State champ pins victory on hard work, perseverance

April 14, 1999|By Gregory Kane

DENNIS SCOTT hadn't given wrestling a first thought, much less a second one. He never considered going out for Poly's wrestling team when football season ended in late 1995, his freshman year.

"I didn't even want to wrestle," Scott said as he relaxed in a chair in his school's main office. "I was kind of pressured into it by my football buddies. They were like, 'You gotta come out.'"

Scott did go out for the wrestling team. The sport proved too tough for his buddies. They soon quit. But Scott stuck it out for four years -- practicing, sweating, leaving the wrestling room with aching muscles.

It all paid off in early March. At the 1A/2A state wrestling championships held at Western Maryland College, Scott became the first Baltimore public school wrestler to win a state title. He beat four opponents, each of whom had placed in the top four of one of the state's regional tournaments. For those of you not familiar with the sport, that simply means young Scott beat four guys who were pretty darn tough.

"I really felt a moment of awe," Scott said when he realized the final [See Kane, 5b] seconds had ticked off the scoreboard and he was state champion at last. "I was like, 'Wow, I did it.' I thought of all the aching bones, the sweat, the hard work. I stopped and reflected on it. It was like a mental high."

It was a distinctly different feeling from his freshman year. Scott had no wrestling experience. Poly needed a heavyweight. Scott was it.

"I got hammered," Scott recalled. But he picked up needed experience working out with seasoned veterans in Poly's wrestling room. He won his first match that freshman year, and his reaction then was close to elation.

He got better his sophomore year, making it -- "by some mysterious grace of God," Scott claimed -- to the regional tournament. Wrestling in the 10th grade was his toughest year.

"I couldn't challenge the ranked guys," Scott said, "and I had to adjust to a new coach."

But by his junior year he knew he was capable of winning a state championship. He placed third in the regionals and made it to the semifinals of the state tournament, where he hyperextended his elbow. But he still won a consolation match that garnered him fifth place.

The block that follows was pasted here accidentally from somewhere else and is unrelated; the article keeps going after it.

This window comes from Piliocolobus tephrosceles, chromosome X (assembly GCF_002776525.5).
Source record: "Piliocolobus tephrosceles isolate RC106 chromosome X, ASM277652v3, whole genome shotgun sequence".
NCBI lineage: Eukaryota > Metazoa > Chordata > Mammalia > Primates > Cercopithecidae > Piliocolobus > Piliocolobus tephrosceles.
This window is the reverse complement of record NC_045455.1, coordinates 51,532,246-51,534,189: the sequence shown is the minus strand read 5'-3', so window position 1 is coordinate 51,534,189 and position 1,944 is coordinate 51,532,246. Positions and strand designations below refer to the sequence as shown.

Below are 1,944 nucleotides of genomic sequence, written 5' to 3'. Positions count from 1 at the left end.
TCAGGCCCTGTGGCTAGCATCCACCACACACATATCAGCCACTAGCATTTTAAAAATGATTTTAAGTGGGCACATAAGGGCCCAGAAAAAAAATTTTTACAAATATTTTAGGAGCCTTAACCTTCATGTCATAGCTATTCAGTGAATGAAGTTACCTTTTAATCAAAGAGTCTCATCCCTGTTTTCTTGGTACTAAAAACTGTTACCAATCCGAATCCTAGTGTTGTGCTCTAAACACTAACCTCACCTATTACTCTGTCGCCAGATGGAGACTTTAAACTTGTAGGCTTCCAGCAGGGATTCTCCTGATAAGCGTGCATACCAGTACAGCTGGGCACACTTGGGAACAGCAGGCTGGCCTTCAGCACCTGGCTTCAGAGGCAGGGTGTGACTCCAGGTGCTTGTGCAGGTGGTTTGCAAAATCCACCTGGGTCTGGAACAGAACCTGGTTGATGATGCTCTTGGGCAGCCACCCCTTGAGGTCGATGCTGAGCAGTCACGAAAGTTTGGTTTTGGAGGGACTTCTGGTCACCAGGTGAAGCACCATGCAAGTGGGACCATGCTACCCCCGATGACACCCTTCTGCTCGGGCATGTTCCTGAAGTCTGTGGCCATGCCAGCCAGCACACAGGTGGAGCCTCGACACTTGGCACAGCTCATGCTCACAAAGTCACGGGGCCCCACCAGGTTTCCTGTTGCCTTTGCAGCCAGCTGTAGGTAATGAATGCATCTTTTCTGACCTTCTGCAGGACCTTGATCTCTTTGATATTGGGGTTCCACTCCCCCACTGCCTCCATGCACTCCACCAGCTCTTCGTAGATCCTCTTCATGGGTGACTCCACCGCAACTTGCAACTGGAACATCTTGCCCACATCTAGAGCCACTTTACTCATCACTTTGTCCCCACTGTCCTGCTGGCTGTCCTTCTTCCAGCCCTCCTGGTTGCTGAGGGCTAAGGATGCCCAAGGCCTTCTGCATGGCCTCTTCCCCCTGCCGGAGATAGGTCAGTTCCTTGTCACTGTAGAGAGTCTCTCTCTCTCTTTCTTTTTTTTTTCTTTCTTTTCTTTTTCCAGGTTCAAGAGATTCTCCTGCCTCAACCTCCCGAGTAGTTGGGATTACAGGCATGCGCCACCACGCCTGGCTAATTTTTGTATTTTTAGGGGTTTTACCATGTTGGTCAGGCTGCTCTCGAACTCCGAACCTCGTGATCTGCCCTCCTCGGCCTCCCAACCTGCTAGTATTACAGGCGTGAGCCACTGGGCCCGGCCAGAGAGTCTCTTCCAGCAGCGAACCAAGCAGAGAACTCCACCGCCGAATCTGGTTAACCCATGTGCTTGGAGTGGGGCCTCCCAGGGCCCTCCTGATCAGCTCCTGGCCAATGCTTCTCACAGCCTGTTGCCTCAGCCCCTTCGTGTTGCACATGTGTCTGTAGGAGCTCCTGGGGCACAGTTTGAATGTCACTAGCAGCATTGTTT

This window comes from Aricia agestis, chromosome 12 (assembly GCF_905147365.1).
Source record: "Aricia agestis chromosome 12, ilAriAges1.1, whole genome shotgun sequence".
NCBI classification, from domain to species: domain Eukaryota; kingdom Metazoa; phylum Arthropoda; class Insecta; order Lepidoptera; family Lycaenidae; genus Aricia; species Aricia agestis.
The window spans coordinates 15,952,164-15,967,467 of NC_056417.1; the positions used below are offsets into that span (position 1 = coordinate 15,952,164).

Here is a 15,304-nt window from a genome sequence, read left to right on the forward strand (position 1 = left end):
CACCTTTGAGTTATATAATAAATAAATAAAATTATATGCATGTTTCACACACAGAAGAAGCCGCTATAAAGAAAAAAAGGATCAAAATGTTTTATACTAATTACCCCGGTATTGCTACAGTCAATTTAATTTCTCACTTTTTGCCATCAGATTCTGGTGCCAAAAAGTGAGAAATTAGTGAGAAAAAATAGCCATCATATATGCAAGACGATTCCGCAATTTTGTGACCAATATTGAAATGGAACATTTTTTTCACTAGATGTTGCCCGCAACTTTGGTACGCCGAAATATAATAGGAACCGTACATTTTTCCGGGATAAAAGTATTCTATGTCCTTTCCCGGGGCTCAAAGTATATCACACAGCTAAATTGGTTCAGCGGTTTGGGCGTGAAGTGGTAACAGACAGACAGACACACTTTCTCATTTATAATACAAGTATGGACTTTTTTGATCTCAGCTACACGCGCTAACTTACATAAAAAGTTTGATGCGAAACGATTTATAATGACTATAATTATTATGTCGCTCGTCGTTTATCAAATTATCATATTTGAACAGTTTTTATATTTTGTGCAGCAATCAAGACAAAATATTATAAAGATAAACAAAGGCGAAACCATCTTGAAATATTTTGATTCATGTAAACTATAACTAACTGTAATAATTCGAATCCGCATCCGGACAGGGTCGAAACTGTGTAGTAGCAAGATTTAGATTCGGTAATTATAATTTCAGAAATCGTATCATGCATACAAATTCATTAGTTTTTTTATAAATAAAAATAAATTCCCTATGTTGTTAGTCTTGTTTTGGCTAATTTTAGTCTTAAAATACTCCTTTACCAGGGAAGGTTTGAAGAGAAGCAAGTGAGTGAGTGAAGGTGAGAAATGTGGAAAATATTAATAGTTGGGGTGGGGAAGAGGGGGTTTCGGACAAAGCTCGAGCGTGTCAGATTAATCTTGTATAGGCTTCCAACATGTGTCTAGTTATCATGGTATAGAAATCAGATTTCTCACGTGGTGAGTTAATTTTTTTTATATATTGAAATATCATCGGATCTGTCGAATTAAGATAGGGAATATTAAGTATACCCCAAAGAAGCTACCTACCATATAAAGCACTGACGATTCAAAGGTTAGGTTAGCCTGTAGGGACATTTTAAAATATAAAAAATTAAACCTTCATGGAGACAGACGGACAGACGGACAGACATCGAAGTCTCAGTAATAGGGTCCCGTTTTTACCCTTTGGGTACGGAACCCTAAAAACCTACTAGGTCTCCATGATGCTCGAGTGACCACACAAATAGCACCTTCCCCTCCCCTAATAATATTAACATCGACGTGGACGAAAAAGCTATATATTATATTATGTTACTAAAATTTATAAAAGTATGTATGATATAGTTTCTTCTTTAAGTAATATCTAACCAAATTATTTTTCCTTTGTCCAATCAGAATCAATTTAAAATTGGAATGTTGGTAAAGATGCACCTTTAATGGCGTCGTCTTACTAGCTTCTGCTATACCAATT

It was at last year's tournament that Scott rooted openly for Dunbar's Dennis Perry -- who lost by a narrow margin in the finals -- to become Baltimore's first state wrestling champion. Scott remembers his state of mind before Perry took the mat. "If he doesn't win it," Scott said, "I know I am."

The 5-foot-11, 255-pounder gave up football his senior year to focus on wrestling. Even though he lost in the city championships and the regionals, Scott told his coach, Kirk Stehman, as the two rode to Westminster, that he would win it all.

"He set a goal and went after it," said Stehman, a state wrestling champion during his Pennsylvania high school days. "He wrestled the best he wrestled all year. That achievement is something you carry with you all your life. That's what I told him after he won. 'Go out and apply this to the rest of your life.'"

Scott is taking the advice. He plans to use the wrestling scholarship he has to Delaware State University to major in biology. After that, he'll teach.

"I want to give something back to the inner city," said Scott, who grew up in Govans and attended Chinquapin Middle School. "There are not enough black male role models in schools." Scott's strongest male role models are his brother-in-law and Stehman.

"Coach is always optimistic and tells me to tough it out," Scott said of Stehman. His brother-in-law, married to the elder sister who urged him to attend Poly, attended his matches and brought his nieces and nephews.

"I want to be a role model myself," Scott noted, adding that Baltimore City -- and its public school students -- have a negative image.

"We're not all drug dealers," Scott wants those outside Baltimore to know. He has a message for the young men in Baltimore public schools who might hesitate to go out for wrestling because they don't have the junior league experience that guys in the private schools and county recreation programs have.

"It's not about what you know," the new state heavyweight champ advises, "it's about what you learn and what you are willing to achieve."

Scott flashed a smile as he handed down this wisdom, as if he knew it applies to more than just wrestling.

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